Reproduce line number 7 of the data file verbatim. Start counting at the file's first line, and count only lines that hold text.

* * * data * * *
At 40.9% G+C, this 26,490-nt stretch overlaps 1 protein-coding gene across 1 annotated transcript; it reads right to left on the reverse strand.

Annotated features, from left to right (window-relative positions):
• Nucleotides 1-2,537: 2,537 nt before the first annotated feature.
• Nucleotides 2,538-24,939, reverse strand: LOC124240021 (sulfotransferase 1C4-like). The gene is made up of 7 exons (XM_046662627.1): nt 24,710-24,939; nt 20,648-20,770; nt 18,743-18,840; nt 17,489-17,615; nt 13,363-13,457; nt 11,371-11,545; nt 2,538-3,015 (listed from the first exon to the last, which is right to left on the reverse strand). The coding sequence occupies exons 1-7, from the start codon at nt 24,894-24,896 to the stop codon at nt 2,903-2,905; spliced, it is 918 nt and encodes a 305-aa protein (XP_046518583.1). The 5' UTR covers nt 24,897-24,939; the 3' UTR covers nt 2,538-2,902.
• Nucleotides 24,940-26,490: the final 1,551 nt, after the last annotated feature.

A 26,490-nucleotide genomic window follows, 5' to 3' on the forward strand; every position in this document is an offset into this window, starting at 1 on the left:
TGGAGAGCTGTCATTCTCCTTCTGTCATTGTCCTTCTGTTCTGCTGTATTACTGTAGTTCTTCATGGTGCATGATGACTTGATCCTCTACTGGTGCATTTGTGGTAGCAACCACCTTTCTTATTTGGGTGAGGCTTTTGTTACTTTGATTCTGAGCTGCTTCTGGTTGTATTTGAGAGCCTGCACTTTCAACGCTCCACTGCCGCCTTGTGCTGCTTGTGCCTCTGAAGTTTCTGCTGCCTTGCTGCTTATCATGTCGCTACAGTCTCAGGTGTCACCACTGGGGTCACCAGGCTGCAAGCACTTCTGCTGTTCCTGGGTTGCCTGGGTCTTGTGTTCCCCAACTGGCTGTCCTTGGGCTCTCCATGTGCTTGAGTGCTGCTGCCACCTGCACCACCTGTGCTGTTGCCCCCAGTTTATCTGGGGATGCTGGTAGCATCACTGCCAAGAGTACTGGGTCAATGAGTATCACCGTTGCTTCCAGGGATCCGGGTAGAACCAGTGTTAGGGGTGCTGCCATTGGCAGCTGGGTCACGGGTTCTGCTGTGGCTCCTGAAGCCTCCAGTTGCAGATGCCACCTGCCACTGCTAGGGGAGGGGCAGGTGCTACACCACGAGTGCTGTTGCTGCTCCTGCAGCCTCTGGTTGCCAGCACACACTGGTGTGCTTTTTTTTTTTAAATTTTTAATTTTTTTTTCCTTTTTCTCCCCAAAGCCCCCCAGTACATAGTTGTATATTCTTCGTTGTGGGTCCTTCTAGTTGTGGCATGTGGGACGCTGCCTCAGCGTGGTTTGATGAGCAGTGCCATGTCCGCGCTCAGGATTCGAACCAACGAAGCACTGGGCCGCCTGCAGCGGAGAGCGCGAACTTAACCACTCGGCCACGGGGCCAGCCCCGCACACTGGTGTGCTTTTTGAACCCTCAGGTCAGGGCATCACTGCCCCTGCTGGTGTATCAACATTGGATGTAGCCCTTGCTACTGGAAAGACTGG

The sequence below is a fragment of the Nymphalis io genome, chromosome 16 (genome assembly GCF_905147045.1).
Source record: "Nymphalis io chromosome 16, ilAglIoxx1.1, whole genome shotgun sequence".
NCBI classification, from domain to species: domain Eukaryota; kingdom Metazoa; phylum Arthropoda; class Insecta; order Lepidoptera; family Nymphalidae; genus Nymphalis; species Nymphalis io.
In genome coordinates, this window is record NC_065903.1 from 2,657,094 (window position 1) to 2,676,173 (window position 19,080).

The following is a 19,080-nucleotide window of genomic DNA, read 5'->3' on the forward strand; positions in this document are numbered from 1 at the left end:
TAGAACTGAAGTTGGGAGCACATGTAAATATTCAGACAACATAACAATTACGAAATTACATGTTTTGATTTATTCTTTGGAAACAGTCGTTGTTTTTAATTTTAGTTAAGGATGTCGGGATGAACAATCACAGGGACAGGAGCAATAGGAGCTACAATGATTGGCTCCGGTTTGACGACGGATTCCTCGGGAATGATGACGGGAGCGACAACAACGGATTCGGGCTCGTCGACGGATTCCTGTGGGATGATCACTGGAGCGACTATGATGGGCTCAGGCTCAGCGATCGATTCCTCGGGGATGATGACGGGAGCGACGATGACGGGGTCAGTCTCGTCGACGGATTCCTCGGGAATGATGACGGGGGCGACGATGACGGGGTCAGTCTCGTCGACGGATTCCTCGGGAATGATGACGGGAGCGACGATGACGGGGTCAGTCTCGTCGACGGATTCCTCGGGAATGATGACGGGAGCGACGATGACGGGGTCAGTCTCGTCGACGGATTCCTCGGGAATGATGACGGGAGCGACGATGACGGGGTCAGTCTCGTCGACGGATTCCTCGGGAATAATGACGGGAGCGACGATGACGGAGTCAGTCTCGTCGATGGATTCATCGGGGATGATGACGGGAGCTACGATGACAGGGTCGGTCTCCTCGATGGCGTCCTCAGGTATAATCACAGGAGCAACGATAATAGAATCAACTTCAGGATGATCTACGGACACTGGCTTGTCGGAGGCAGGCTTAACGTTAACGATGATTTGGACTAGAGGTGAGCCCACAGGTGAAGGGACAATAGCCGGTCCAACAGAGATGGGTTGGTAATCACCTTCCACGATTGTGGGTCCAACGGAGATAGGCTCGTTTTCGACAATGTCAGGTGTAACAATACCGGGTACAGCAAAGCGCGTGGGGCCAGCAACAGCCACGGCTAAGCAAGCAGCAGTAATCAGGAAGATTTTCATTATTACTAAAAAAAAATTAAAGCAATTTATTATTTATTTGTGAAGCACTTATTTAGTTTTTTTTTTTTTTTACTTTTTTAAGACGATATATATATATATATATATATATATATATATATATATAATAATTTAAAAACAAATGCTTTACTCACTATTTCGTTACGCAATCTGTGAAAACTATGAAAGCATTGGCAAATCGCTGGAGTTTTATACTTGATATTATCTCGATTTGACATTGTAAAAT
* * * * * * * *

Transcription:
TGGAGAGCTGTCATTCTCCTTCTGTCATTGTCCTTCTGTTCTGCTGTATTACTGTAGTTCTTCATGGTGCATGATGACTTGATCCTCTACTGGTGCATTTGTGGTAGCAACCACCTTTCTTATTTGGGTGAGGCTTTTGTTACTTTGATTCTGAGCTGCTTCTGGTTGTATTTGAGAGCCTGCACTTTCAACGCTCCACTGCCGCCTTGTGCTGCTTGTGCCTCTGAAGTTTCTGCTGCCTTGCTGCTTATCATGTCGCTACAGTCTCAGGTGTCACCACTGGGGTCACCAGGCTGCAAGCACTTCTGCTGTTCCTGGGTTGCCTGGGTCTTGTGTTCCCCAACTGGCTGTCCTTGGGCTCTCCATGTGCTTGAGTGCTGCTGCCACCTGCACCACCTGTGCTGTTGCCCCCAGTTTATCTGGGGATGCTGGTAGCATCACTGCCAAGAGTACTGGGTCAATGAGTATCACCGTTGCTTCCAGGGATCCGGGTAGAACCAGTGTTAGGGGTGCTGCCATTGGCAGCTGGGTCACGGGTTCTGCTGTGGCTCCTGAAGCCTCCAGTTGCAGATGCCACCTGCCACTGCTAGGGGAGGGGCAGGTGCTACACCACGAGTGCTGTTGCTGCTCCTGCAGCCTCTGGTTGCCAGCACACACTGGTGTGCTTTTTTTTTTTAAATTTTTAATTTTTTTTTCCTTTTTCTCCCCAAAGCCCCCCAGTACATAGTTGTATATTCTTCGTTGTGGGTCCTTCTAGTTGTGGCATGTGGGACGCTGCCTCAGCGTGGTTTGATGAGCAGTGCCATGTCCGCGCTCAGGATTCGAACCAACGAAGCACTGGGCCGCCTGCAGCGGAGAGCGCGAACTTAACCACTCGGCCACGGGGCCAGCCCCGCACACTGGTGTGCTTTTTGAACCCTCAGGTCAGGGCATCACTGCCCCTGCTGGTGTATCAACATTGGATGTAGCCCTTGCTACTGGAAAGACTGG